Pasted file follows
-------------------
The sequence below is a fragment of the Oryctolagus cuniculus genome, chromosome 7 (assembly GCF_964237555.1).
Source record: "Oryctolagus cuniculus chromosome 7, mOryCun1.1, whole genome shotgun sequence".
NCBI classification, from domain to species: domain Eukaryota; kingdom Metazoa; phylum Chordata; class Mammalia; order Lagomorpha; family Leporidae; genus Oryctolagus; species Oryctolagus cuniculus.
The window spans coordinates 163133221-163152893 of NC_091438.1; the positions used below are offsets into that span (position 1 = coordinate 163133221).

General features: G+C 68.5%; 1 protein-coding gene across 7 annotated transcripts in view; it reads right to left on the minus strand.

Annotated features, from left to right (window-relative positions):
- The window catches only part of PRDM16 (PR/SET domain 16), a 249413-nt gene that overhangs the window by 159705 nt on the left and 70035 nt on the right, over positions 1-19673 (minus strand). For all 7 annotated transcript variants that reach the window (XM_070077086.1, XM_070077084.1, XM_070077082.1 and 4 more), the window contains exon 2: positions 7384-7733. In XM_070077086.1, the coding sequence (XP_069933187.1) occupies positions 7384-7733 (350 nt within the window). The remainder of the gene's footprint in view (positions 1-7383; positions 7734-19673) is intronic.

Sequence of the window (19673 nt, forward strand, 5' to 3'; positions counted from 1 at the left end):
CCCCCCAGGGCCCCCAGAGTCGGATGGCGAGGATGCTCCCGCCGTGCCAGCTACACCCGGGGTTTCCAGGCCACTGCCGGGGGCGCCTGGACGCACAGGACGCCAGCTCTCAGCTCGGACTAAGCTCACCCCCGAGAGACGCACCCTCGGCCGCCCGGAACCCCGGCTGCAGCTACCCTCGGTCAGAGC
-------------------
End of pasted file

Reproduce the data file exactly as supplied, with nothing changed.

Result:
The sequence below is a fragment of the Oryctolagus cuniculus genome, chromosome 7 (assembly GCF_964237555.1).
Source record: "Oryctolagus cuniculus chromosome 7, mOryCun1.1, whole genome shotgun sequence".
NCBI classification, from domain to species: domain Eukaryota; kingdom Metazoa; phylum Chordata; class Mammalia; order Lagomorpha; family Leporidae; genus Oryctolagus; species Oryctolagus cuniculus.
The window spans coordinates 163133221-163152893 of NC_091438.1; the positions used below are offsets into that span (position 1 = coordinate 163133221).

General features: G+C 68.5%; 1 protein-coding gene across 7 annotated transcripts in view; it reads right to left on the minus strand.

Annotated features, from left to right (window-relative positions):
- The window catches only part of PRDM16 (PR/SET domain 16), a 249413-nt gene that overhangs the window by 159705 nt on the left and 70035 nt on the right, over positions 1-19673 (minus strand). For all 7 annotated transcript variants that reach the window (XM_070077086.1, XM_070077084.1, XM_070077082.1 and 4 more), the window contains exon 2: positions 7384-7733. In XM_070077086.1, the coding sequence (XP_069933187.1) occupies positions 7384-7733 (350 nt within the window). The remainder of the gene's footprint in view (positions 1-7383; positions 7734-19673) is intronic.

Sequence of the window (19673 nt, forward strand, 5' to 3'; positions counted from 1 at the left end):
CCCCCCAGGGCCCCCAGAGTCGGATGGCGAGGATGCTCCCGCCGTGCCAGCTACACCCGGGGTTTCCAGGCCACTGCCGGGGGCGCCTGGACGCACAGGACGCCAGCTCTCAGCTCGGACTAAGCTCACCCCCGAGAGACGCACCCTCGGCCGCCCGGAACCCCGGCTGCAGCTACCCTCGGTCAGAGC